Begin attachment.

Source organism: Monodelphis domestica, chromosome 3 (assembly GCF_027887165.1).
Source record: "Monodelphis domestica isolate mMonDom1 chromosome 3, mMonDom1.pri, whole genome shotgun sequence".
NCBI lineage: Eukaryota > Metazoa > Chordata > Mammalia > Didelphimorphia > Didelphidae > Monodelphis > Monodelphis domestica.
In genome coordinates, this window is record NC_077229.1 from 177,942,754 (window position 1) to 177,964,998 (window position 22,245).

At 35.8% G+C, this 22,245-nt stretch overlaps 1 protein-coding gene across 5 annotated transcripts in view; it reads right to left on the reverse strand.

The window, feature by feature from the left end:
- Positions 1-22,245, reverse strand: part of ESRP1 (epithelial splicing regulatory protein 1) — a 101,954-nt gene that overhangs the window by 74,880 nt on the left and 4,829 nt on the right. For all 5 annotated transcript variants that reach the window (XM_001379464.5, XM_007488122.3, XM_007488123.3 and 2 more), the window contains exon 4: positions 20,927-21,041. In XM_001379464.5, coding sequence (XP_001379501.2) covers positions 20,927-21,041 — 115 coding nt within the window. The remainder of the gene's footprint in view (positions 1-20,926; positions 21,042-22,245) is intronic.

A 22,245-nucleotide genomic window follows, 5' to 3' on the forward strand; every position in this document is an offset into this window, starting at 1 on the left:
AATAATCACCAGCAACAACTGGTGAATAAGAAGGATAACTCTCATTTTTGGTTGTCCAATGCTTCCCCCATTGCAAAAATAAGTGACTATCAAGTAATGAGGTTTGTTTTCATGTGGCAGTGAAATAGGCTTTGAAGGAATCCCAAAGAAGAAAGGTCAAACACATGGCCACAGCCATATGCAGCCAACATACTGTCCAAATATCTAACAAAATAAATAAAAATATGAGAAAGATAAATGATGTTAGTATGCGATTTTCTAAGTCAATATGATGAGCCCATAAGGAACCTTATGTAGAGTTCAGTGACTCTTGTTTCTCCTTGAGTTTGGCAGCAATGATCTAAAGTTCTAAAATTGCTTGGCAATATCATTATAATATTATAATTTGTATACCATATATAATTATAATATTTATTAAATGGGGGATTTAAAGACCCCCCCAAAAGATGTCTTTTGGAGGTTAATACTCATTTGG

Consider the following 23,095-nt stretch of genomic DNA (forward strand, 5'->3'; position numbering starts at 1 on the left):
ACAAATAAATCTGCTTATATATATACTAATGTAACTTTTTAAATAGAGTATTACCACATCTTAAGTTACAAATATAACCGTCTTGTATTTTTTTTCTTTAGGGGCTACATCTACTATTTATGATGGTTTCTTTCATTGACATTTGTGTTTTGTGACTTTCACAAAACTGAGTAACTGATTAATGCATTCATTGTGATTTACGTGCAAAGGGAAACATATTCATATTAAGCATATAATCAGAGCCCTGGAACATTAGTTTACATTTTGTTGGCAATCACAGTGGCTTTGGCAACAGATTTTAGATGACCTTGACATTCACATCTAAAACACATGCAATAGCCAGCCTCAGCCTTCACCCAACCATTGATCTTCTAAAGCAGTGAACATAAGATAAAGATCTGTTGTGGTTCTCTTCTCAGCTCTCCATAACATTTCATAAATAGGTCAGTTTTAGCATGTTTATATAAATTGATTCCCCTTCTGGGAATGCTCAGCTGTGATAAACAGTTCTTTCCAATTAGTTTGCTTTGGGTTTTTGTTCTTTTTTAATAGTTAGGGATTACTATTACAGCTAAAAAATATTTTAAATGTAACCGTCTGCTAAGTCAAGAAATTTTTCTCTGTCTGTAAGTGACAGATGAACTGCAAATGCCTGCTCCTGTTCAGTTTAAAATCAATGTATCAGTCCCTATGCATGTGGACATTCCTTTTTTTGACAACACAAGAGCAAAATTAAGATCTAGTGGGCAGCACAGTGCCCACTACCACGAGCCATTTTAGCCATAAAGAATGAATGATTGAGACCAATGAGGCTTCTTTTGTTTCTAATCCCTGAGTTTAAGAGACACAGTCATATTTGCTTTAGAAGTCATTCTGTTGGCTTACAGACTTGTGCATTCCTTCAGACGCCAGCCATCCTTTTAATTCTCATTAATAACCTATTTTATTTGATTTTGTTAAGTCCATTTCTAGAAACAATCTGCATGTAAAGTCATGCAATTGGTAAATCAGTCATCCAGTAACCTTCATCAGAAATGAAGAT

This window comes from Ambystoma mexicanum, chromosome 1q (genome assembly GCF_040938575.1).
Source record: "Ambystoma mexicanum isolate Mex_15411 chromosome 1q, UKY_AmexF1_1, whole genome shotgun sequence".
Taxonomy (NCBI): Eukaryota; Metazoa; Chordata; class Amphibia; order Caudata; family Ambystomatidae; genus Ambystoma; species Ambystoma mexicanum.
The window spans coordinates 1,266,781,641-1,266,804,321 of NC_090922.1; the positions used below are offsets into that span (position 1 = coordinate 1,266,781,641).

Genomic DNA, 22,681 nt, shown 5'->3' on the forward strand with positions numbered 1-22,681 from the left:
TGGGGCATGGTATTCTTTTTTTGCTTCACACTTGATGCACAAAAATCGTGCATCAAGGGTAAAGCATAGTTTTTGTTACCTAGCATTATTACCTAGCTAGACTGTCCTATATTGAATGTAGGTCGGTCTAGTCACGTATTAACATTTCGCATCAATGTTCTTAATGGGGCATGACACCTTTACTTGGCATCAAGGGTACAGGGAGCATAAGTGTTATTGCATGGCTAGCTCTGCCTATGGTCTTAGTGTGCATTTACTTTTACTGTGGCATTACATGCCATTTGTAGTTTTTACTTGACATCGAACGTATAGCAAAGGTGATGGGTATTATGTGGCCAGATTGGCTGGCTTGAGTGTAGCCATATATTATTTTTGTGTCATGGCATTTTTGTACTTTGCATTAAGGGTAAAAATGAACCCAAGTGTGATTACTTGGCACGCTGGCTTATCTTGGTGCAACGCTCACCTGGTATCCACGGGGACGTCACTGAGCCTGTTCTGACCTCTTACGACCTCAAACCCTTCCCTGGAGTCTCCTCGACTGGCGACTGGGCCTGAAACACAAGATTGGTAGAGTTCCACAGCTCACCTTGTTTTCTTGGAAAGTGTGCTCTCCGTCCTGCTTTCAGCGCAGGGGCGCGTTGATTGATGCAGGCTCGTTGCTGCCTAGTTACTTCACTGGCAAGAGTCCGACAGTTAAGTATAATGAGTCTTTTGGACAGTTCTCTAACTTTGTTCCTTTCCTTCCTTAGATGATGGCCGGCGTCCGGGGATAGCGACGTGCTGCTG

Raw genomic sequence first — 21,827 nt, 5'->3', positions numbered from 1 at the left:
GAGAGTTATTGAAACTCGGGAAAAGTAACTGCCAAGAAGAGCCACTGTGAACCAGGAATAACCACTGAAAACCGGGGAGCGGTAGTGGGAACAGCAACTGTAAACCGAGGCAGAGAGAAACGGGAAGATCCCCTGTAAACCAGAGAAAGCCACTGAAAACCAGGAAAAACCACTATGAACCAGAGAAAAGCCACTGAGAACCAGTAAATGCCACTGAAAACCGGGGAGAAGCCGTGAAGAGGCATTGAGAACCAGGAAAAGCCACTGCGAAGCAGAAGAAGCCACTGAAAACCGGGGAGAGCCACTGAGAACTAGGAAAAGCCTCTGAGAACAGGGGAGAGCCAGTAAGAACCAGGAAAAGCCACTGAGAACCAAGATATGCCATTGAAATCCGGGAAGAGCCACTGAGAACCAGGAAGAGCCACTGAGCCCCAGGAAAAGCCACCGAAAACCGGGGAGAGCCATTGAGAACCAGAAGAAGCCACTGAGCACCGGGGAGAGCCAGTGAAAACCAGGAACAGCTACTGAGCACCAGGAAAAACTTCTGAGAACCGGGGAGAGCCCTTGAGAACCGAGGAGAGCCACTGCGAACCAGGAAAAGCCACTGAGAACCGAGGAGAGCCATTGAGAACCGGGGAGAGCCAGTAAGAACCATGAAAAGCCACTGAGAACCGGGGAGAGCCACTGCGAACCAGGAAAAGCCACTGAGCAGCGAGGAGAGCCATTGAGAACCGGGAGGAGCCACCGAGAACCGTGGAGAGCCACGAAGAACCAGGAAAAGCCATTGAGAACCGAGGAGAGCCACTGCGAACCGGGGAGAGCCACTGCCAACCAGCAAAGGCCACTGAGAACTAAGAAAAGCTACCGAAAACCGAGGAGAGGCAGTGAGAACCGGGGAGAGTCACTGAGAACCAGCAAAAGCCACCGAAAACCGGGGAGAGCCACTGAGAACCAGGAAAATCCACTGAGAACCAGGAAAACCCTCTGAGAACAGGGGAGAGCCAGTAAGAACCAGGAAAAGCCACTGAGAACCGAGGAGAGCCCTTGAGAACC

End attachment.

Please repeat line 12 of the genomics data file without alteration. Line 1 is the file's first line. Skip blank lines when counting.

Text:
This window comes from Ambystoma mexicanum, chromosome 1q (genome assembly GCF_040938575.1).